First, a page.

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Carlock Mayor Arrested, But Not Charged, In Domestic Dispute

Jeremiah Houston

Carlock Mayor Jeremiah Houston said Friday he won’t comment on his arrest earlier this year on domestic battery charges—including an allegation that he told his wife that there was no use calling the police because he was the mayor.

Houston was arrested Feb. 19 at his home in Carlock following a dispute with his wife, records show. He spent the night at the McLean County jail and was released the next day. Prosecutors declined to file formal charges against him, saying the case could not be proven beyond a reasonable doubt.

Houston declined to respond to several questions when reached by GLT early Friday.

“I request privacy for my family,” Houston said.

Someone called the police around 9 a.m. Tuesday, Feb. 19, 2019, after hearing a domestic dispute inside Houston’s home. Houston’s wife told police that they were exchanging verbal and physical strikes until “Jeremiah held her up against the wall and she could not move,” according to a McLean County sheriff’s police report obtained by GLT. Houston allegedly grabbed her by the face and neck and bit her hand twice. A sheriff’s deputy on scene described him as the “primary aggressor.”

Danvers Police Chief Mike Kemp was the first on scene, records show. Houston’s wife reportedly told him “Jeremiah advised there was no sense in (her) calling the police because they would not do anything with Jeremiah being the mayor.” Houston declined to comment on that alleged remark during a brief interview with GLT.

Ultimately, the McLean County sheriff’s department took over the case because of Kemp’s conflict of interest. The Danvers Police Department provides service to Carlock, where Houston is mayor.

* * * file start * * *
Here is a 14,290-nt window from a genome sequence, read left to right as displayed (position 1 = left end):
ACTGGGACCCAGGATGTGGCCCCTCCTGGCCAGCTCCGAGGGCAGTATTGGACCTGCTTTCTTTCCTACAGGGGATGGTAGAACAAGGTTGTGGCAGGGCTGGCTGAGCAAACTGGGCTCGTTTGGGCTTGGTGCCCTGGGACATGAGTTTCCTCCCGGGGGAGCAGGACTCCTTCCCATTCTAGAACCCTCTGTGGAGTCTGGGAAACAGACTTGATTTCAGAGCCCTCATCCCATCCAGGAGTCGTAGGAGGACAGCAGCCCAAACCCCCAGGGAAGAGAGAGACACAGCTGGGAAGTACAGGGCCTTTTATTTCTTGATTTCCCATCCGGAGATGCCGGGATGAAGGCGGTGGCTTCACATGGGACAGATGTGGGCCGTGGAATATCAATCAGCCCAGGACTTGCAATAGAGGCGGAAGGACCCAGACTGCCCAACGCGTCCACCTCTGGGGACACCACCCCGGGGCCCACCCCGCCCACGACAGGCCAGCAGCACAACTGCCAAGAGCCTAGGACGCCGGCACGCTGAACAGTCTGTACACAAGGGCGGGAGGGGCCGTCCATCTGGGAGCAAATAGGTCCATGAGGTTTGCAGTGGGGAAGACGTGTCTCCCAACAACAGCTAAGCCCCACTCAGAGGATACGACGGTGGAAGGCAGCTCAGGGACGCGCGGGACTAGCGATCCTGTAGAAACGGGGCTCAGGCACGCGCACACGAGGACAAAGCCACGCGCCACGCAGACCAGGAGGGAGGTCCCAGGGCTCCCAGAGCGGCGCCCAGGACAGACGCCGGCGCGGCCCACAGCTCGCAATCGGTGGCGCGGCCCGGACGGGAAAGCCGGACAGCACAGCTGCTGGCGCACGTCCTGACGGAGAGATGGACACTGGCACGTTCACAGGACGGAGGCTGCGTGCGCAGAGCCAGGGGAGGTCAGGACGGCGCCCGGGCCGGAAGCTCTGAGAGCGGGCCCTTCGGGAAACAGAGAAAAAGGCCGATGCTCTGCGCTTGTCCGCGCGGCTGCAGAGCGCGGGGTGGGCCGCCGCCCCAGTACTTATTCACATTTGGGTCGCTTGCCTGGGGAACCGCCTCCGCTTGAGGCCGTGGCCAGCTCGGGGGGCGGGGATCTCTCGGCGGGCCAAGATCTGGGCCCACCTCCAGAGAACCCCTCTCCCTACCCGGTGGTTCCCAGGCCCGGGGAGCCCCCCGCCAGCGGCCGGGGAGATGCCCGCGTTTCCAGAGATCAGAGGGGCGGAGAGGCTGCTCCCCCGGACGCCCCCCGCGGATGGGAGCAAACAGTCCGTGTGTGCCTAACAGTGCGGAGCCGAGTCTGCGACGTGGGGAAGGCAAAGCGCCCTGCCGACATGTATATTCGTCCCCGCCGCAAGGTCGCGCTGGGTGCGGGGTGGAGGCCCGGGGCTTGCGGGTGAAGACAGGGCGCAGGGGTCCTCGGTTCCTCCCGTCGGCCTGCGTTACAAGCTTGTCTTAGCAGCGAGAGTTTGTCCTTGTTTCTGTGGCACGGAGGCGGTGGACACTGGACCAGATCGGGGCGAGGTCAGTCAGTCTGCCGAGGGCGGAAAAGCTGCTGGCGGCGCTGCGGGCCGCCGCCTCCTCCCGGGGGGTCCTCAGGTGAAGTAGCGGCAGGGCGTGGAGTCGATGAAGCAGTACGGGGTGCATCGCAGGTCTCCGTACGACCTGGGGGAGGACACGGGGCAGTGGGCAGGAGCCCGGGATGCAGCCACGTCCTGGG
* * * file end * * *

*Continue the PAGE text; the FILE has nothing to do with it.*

Houston was never formally charged. McLean County Assistant State’s Attorney Mary Koll said her office agreed with the arrest but there was “not enough to charge.” It was not clear beyond a reasonable doubt who was the primary aggressor in the case, Koll added.

About Our Reporting

“They definitely had probable cause for an arrest,” Koll said. “It was a good arrest.”

The Illinois Department of Children and Family Services (DCFS) was notified of the incident because children were home when it happened, records show. DCFS confirmed the contact.

“For privacy reasons, I am not allowed to share anything else related to our subsequent contact with the family,” said DCFS spokesperson Jassen Strokosch.

Houston was elected in 2015 and re-elected in 2017. He is up for re-election in 2021. In March 2018 he ran unsuccessfully in the Republican primary for McLean County Board District 1. Gerald Thompson beat him and eventually won the seat last November. 

The Village of Carlock (population 552), located northwest of Bloomington-Normal, is run by the village president, a clerk, a treasurer, and six trustees. 

Houston confirmed to GLT he notified the village’s attorney about his arrest. Trustees Ryan Eaves and Isaac Judd said they had not heard about the incident. 

Trustee Rhonda Baer said she had about it indirectly through small-town gossip. She said she heard no charges were filed and that the Carlock Village Board has not formally discussed the situation. 

Houston has no past criminal record in McLean County.


Why we’re doing this story

GLT does not typically publish stories about domestic disputes, and we do not regularly cover small towns like the Village of Carlock. However, it’s important for the public to have trust in their elected officials. Public officials are held to a higher standard for conduct, especially when they’re caught up in the criminal justice system. Houston’s arrest is newsworthy.

How we reported this story

GLT obtained police reports and jail records from the McLean County sheriff’s department through a Freedom of Information Act request. That reporting was augmented with interviews with Houston himself, a prosecutor, and Carlock trustees. This story is being reported unusually late—three months after the original incident. That’s because GLT only recently became aware of the arrest.

How we did it fairly

We waited to publish the story until Houston had a chance to comment on the incident. Several parts of the police report were not quoted out of respect for the family’s privacy.

People like you value experienced, knowledgeable and award-winning journalism that covers meaningful stories in Bloomington-Normal. To support more stories and interviews like this one, please consider making a contribution.

Ryan Denham is the digital content director for WGLT.
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